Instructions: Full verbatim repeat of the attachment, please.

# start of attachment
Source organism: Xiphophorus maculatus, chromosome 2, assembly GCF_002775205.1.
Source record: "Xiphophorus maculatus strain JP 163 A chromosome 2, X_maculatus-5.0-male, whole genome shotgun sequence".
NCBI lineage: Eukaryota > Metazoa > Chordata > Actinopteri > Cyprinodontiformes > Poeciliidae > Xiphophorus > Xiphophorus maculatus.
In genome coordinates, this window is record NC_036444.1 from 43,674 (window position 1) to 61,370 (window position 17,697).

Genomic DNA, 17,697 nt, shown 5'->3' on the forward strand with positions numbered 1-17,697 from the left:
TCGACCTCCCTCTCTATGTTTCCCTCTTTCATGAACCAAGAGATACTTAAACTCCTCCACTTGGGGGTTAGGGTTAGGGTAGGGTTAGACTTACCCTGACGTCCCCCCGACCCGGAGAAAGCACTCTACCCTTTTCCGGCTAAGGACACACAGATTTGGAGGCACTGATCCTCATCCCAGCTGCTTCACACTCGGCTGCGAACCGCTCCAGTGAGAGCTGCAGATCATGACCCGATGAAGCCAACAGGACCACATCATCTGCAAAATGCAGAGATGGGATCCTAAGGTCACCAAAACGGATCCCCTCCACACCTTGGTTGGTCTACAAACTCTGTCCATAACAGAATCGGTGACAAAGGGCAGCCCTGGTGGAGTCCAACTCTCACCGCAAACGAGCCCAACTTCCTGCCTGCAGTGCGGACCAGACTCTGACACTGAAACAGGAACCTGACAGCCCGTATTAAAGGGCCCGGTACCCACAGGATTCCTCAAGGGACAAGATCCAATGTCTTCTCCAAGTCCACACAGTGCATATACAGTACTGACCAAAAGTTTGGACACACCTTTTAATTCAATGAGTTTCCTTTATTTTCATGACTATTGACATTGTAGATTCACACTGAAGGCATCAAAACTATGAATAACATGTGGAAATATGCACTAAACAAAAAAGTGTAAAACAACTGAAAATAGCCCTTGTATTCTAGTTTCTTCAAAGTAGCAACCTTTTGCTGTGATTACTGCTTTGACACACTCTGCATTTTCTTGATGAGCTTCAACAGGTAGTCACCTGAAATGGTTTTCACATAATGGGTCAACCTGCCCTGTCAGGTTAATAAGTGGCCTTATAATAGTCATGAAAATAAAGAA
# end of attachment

Source organism: Xiphophorus maculatus, chromosome 2, assembly GCF_002775205.1.
Source record: "Xiphophorus maculatus strain JP 163 A chromosome 2, X_maculatus-5.0-male, whole genome shotgun sequence".
NCBI lineage: Eukaryota > Metazoa > Chordata > Actinopteri > Cyprinodontiformes > Poeciliidae > Xiphophorus > Xiphophorus maculatus.
In genome coordinates, this window is record NC_036444.1 from 43,674 (window position 1) to 61,370 (window position 17,697).

Genomic DNA, 17,697 nt, shown 5'->3' on the forward strand with positions numbered 1-17,697 from the left:
TCGACCTCCCTCTCTATGTTTCCCTCTTTCATGAACCAAGAGATACTTAAACTCCTCCACTTGGGGGTTAGGGTTAGGGTAGGGTTAGACTTACCCTGACGTCCCCCCGACCCGGAGAAAGCACTCTACCCTTTTCCGGCTAAGGACACACAGATTTGGAGGCACTGATCCTCATCCCAGCTGCTTCACACTCGGCTGCGAACCGCTCCAGTGAGAGCTGCAGATCATGACCCGATGAAGCCAACAGGACCACATCATCTGCAAAATGCAGAGATGGGATCCTAAGGTCACCAAAACGGATCCCCTCCACACCTTGGTTGGTCTACAAACTCTGTCCATAACAGAATCGGTGACAAAGGGCAGCCCTGGTGGAGTCCAACTCTCACCGCAAACGAGCCCAACTTCCTGCCTGCAGTGCGGACCAGACTCTGACACTGAAACAGGAACCTGACAGCCCGTATTAAAGGGCCCGGTACCCACAGGATTCCTCAAGGGACAAGATCCAATGTCTTCTCCAAGTCCACACAGTGCATATACAGTACTGACCAAAAGTTTGGACACACCTTTTAATTCAATGAGTTTCCTTTATTTTCATGACTATTGACATTGTAGATTCACACTGAAGGCATCAAAACTATGAATAACATGTGGAAATATGCACTAAACAAAAAAGTGTAAAACAACTGAAAATAGCCCTTGTATTCTAGTTTCTTCAAAGTAGCAACCTTTTGCTGTGATTACTGCTTTGACACACTCTGCATTTTCTTGATGAGCTTCAACAGGTAGTCACCTGAAATGGTTTTCACATAATGGGTCAACCTGCCCTGTCAGGTTAATAAGTGGCCTTATAATAGTCATGAAAATAAAGAA